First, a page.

However, the defendant argued this provision conflicted with his right to a fair trial and accordingly, the HOL controversially amended the legislation to allow the defence to interrogate rape victims on their sexual past. Not only had the courts gone against previous judgements in regards to their role under Section 3 but here they also declared a judgement which seems to be both legally as well as morally unjust. It was not the only option available to the courts. An alternative could have been to issue a "declaration of incompatibility"48 under Section 4 which would have sent the legislation to parliament to revise. The principle of "declaration of incompatibility"49 is a tool given to the courts if they are unable to interpret legislation in a way which is compatible with convention rights. This is highlighted in Section 4 of the act and is used in order to achieve the objective that domestic laws should be compatible with convention rights and was used by the courts in Bellinger v Bellinger (2003). In Bellinger, the claimant claimed that the court should issue a declaration of incompatibility in regards to s11(c) of the Matrimonal Causes Act 50which did not acknowledging people who had undergone gender re-assingment. The claimant argued this had overtly violated Articles 851 and 1252 of his convention rights and the courts held in favour of the claimant and issued the declaration. The courts then used Section 1053 of the act which enabled a "fast track"54 procedure to make legislation compatible with convention rights. Thus, parliament removed the incompatibility by enacting the Gender Recognition Act 200455 which acknowledged individuals with a gender transplant. This suggests that the courts have understood their role and are aware of their powers in terms of issuing a declaration of incompatibility to ensure all legislation is compatible with convention rights and attempting to develop statute and common law to reflect convention rights hence, evidently attempting to achieve the objectives of the HRA.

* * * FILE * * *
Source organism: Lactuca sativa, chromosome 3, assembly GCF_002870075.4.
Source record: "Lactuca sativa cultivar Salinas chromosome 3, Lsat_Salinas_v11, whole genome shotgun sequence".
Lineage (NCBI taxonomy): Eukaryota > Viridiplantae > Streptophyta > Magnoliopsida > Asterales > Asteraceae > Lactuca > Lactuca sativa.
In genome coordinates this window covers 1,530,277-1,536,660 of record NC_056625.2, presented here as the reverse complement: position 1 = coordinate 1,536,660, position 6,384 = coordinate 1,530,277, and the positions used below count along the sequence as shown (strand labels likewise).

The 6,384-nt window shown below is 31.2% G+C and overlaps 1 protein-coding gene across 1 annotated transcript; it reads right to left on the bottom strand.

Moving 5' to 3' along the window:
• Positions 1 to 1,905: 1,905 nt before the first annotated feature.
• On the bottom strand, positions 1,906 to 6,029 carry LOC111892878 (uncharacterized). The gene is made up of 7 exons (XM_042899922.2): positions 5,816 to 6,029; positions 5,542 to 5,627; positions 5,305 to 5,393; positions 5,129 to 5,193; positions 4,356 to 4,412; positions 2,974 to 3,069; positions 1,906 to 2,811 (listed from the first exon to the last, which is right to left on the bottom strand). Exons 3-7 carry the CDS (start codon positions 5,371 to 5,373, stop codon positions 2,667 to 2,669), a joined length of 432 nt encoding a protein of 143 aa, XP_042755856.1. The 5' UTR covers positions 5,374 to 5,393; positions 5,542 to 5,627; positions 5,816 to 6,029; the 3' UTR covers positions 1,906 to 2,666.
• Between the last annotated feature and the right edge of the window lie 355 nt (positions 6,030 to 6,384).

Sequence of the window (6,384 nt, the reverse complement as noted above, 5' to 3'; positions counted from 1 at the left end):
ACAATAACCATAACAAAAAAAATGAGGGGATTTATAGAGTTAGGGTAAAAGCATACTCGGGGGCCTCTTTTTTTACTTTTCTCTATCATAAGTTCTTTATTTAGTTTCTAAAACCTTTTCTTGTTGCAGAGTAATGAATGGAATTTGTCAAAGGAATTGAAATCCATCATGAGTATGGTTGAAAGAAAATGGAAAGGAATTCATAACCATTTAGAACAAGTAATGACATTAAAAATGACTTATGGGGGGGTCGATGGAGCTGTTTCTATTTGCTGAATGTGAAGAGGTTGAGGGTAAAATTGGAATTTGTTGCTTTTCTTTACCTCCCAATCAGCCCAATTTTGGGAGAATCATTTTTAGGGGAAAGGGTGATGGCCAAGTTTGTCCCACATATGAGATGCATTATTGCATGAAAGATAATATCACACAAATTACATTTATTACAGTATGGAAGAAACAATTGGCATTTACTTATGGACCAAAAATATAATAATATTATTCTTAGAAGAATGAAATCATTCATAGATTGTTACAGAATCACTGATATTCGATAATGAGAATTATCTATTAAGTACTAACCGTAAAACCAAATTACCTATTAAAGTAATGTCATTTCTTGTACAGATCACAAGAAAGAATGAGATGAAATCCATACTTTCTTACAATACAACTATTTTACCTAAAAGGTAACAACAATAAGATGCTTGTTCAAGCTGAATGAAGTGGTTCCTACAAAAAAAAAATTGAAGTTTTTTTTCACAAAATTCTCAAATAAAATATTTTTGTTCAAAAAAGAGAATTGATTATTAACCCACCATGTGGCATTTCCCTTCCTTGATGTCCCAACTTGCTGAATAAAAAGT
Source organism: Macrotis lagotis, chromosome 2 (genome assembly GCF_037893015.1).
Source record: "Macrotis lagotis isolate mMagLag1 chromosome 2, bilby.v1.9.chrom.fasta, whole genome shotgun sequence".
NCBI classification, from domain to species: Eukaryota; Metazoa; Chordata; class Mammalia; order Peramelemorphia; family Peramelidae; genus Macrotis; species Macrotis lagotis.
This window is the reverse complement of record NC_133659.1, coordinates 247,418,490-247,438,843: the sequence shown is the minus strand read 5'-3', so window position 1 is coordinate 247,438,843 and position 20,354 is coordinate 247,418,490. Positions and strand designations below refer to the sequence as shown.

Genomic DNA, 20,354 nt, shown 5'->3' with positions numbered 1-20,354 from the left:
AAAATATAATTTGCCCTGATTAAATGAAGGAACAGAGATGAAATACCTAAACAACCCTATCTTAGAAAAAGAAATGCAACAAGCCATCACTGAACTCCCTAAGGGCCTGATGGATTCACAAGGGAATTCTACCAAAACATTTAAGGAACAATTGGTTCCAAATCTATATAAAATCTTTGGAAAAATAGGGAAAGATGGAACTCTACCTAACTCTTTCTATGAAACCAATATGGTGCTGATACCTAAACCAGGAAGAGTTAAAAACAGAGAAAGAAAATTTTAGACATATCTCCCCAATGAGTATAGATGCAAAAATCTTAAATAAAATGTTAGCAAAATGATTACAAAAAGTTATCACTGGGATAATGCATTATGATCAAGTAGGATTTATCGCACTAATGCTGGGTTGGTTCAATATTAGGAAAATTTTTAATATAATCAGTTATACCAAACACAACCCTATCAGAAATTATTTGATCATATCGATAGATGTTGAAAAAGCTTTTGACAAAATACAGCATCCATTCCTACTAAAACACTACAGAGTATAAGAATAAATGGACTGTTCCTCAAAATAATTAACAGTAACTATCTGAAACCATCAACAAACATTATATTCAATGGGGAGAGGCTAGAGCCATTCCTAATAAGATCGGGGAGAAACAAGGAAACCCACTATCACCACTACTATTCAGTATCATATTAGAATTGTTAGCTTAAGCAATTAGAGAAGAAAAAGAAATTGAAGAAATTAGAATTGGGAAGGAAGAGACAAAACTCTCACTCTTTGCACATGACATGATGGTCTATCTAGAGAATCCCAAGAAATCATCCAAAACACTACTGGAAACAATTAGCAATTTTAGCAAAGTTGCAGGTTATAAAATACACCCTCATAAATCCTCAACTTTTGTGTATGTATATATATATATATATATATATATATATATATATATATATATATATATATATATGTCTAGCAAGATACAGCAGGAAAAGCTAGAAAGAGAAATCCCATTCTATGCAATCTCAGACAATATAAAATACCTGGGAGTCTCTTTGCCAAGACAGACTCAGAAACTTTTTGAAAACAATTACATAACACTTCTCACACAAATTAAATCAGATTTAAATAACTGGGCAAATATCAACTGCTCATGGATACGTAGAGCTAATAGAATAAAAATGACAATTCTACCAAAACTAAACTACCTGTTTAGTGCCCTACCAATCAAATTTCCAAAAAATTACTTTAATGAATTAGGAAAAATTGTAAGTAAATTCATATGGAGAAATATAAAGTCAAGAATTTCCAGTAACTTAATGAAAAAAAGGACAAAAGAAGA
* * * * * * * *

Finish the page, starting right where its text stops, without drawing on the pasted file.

42 Mendoza v Ghaidan (2004( 2 AC 557 43 Paragraph 3, Page 410, "Taking Account Of Strasbourg - The British Judiciary's Approach To Interpreting Convention Rights" - Elizabeth Wicks 44 R v Lambert 45 Section 28 of the Misuse of Drugs Act 1971 46 R v A  UKHL 25 47 Section 41 of the Youth, Justice and Criminal Act (1999). 48 Section 4 of the Human Rights Act 49 Ibid 50 Section 11(c) of the Matrimonal Causes Act 51 Article 8 of the European Convention on Human Rights (Right to respect for private and family life) 52 Article 12 of the European Convention on Human Rights (Right to marry and establish a family) 53 Section 10 of the Human Rights Act 54 Section 10 of the Human Rights Act permits a "fast track" procedure to change an incompatible legislation in a shorter amount of time than usual changes to legislation. 55 Gender Recognition Act 2004 56 Section 6 of the Human Rights Act 1998 57 Section 6 defines "public body" as being a body whose functions are public (expressly including courts and tribunals), or whose functions are partly public in nature. 58 Section 7 and section 8 of the Human Rights Act 1998 deal with breaches. 59 Section 6 of the Human Rights Act 1998 60 Parliamentary Sovereignty is a concept in the constitutional law of some parliamentary democracies. Under parliamentary sovereignty, a legislative body has absolute sovereignty, meaning it is supreme to all other government institutions (including any executive or judicial bodies as they may exist). 61 Aston Cantlow and Wilmcote with Billesley Parochial Church Council v Wallbank (2003) 62 Obiter Dicta in Aston Cantlow PCC v Wallbank (2003) 63 YL v Birmingham City Council (2007) UKHL 27 64 Paragraph 74, Joint Commission on Human Rights - "The Meaning of Public Authority under the HRA" (2004) 65 European Court of Human Rights 66 R. (on the application of Ullah (Ahsan)) v Secretary of State for the Home Department  UKHL 26 67 R v Lambert [ 2001 ] UKHL 37 ?? ?? ?? ?? Mohammed Sbahuddin Rafiuddin 626290 1